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War Surgery and Medicine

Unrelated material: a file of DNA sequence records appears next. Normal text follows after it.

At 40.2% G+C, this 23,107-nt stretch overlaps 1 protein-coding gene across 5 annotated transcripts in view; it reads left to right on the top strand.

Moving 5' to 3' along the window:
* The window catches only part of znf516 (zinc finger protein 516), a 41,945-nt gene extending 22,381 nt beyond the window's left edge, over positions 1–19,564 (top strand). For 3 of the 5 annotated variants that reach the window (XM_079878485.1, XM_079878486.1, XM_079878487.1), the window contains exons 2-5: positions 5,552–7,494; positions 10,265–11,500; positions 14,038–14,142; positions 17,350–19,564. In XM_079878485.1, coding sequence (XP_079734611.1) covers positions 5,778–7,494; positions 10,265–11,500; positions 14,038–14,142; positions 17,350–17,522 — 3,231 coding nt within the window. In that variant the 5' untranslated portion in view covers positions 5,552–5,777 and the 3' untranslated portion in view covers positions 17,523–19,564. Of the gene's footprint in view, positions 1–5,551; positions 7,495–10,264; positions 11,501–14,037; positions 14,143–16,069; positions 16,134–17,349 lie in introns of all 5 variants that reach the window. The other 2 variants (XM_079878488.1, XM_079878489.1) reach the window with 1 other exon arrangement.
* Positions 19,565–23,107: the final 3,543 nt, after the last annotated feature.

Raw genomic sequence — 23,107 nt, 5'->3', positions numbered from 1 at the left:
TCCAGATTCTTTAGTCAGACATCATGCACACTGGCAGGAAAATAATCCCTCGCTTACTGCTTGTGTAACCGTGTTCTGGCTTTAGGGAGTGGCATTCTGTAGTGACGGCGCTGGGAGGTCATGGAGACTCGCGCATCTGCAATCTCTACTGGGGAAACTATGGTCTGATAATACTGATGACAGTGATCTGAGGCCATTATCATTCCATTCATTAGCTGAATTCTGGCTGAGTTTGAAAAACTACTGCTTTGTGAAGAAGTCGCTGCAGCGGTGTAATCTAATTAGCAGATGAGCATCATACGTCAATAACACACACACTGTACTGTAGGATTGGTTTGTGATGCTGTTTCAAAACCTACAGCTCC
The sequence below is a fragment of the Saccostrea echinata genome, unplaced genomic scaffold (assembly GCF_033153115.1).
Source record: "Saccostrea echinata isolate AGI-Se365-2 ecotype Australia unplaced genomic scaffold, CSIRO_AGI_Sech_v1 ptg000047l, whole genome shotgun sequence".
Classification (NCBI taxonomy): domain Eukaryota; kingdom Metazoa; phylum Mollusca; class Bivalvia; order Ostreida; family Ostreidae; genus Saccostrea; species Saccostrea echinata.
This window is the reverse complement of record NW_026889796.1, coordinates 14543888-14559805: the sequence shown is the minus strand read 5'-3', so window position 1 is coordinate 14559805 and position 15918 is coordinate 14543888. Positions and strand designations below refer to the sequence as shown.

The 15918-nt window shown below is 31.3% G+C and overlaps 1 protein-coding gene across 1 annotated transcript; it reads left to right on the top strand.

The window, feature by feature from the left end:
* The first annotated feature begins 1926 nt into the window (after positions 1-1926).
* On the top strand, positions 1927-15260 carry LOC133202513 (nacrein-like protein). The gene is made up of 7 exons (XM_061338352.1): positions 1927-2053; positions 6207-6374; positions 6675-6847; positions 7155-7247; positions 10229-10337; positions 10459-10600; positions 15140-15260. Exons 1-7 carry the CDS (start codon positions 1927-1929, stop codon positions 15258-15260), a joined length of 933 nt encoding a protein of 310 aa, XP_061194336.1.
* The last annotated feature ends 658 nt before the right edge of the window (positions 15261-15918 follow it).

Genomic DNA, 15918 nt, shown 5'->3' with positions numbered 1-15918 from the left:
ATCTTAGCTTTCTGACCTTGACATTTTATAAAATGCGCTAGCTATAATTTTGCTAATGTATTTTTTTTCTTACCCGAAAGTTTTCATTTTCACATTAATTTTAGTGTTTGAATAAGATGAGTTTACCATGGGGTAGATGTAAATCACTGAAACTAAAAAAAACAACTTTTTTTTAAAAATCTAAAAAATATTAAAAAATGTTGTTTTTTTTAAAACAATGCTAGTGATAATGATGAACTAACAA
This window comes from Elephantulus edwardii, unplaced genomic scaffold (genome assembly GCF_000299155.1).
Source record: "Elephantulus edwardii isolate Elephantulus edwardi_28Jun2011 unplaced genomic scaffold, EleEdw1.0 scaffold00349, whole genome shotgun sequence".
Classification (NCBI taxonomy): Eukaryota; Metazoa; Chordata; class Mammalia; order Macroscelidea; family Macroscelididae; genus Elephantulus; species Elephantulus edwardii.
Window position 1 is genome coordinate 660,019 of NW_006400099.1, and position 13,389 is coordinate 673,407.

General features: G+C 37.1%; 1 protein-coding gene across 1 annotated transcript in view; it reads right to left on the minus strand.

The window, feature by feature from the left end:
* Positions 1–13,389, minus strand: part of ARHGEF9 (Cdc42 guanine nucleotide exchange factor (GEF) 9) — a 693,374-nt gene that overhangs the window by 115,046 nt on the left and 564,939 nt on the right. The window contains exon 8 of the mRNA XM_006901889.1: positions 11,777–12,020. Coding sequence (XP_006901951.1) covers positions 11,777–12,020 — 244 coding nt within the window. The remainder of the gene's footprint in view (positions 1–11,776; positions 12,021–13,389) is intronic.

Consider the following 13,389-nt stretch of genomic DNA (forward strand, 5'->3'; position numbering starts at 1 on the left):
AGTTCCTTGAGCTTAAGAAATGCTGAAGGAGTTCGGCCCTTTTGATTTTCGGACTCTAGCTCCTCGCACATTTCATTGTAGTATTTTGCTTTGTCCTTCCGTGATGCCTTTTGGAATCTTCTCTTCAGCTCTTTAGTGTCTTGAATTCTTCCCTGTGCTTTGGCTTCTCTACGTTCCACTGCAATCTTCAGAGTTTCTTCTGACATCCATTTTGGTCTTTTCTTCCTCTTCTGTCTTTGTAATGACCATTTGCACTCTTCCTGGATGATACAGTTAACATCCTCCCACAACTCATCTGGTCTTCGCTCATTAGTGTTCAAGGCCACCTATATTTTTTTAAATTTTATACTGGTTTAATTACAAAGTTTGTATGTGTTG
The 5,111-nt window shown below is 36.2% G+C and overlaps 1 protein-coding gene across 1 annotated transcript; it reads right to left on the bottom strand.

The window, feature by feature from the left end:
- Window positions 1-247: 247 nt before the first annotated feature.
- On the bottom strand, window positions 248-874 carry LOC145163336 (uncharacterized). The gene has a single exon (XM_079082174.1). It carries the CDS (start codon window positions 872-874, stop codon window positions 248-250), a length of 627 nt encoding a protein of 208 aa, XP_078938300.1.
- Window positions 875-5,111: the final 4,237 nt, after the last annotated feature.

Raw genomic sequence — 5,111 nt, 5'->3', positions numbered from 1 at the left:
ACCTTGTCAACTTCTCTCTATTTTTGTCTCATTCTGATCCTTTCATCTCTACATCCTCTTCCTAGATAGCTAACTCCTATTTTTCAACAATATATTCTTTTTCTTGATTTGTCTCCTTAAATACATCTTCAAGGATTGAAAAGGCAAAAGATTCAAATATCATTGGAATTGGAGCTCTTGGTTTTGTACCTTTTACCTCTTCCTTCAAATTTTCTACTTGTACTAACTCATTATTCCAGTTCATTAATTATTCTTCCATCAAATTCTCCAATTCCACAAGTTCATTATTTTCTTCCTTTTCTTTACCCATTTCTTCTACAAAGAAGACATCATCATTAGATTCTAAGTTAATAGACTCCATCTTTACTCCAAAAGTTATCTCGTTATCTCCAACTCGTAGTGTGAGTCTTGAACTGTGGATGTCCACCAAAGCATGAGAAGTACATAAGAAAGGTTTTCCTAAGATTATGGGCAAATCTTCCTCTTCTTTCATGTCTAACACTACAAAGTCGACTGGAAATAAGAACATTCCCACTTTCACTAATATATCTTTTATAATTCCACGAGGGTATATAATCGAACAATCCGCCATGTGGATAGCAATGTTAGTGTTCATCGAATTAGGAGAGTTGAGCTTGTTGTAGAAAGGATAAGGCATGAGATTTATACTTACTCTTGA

THE distribution of tetanus spores in the soil varies to a marked degree over the world. In the First World War most cases were infected in France and Belgium. Few cases were reported in British armies in other areas—seven in Mesopotamia, six from Gallipoli (all in cases of trench foot), four in Salonika, and three in Italy. Lack of recorded cases suggested there were few cases in Egypt. In 1 NZEF the number of cases is not known, but there were three deaths. Among the British troops in France the rate of infection at the beginning of the war was over eight per 1000 wounded, but this was reduced by the giving of injections of anti-tetanic serum after wounding from the end of 1914, so that the over-all rate for the period of the war was 1·47 per 1000 wounded. The total number of British cases was 2529. Mortality was 50 per cent in these cases, but death was not necessarily due to tetanus alone.